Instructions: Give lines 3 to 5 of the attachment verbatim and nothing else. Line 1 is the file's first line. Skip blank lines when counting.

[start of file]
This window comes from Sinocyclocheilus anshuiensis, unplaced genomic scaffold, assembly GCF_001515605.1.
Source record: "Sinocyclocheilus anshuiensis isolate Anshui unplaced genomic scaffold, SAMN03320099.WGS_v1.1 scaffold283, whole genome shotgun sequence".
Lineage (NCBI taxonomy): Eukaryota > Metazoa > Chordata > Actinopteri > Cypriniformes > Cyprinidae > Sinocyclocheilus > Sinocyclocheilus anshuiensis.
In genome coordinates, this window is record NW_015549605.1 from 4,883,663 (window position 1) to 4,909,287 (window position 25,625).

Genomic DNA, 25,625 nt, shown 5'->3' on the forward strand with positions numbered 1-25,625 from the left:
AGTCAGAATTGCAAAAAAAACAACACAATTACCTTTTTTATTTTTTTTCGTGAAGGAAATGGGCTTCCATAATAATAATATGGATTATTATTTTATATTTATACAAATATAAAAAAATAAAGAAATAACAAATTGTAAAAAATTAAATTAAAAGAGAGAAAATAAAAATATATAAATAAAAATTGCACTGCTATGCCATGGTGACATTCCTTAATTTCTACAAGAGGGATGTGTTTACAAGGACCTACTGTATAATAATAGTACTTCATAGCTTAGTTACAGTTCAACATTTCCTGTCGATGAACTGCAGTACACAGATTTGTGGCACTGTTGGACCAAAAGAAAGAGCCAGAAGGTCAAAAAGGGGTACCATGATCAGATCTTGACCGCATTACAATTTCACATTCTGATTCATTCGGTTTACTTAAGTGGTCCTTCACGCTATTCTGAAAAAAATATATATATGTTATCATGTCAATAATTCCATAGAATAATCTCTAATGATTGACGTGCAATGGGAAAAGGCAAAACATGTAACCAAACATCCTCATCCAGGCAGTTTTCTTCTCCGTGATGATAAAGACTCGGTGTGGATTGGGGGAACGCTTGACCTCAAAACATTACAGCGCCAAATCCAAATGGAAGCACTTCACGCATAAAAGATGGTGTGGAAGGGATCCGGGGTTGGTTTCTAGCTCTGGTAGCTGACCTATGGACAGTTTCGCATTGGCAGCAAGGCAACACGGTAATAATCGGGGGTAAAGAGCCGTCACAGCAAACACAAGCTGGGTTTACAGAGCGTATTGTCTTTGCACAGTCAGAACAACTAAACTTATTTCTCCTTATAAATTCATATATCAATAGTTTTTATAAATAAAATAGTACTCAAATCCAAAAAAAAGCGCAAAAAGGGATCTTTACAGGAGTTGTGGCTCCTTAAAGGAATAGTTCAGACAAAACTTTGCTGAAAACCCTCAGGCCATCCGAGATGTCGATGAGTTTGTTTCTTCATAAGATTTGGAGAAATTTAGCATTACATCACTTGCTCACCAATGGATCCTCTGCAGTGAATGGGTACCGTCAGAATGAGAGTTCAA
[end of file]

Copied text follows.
Lineage (NCBI taxonomy): Eukaryota > Metazoa > Chordata > Actinopteri > Cypriniformes > Cyprinidae > Sinocyclocheilus > Sinocyclocheilus anshuiensis.
In genome coordinates, this window is record NW_015549605.1 from 4,883,663 (window position 1) to 4,909,287 (window position 25,625).

Genomic DNA, 25,625 nt, shown 5'->3' on the forward strand with positions numbered 1-25,625 from the left: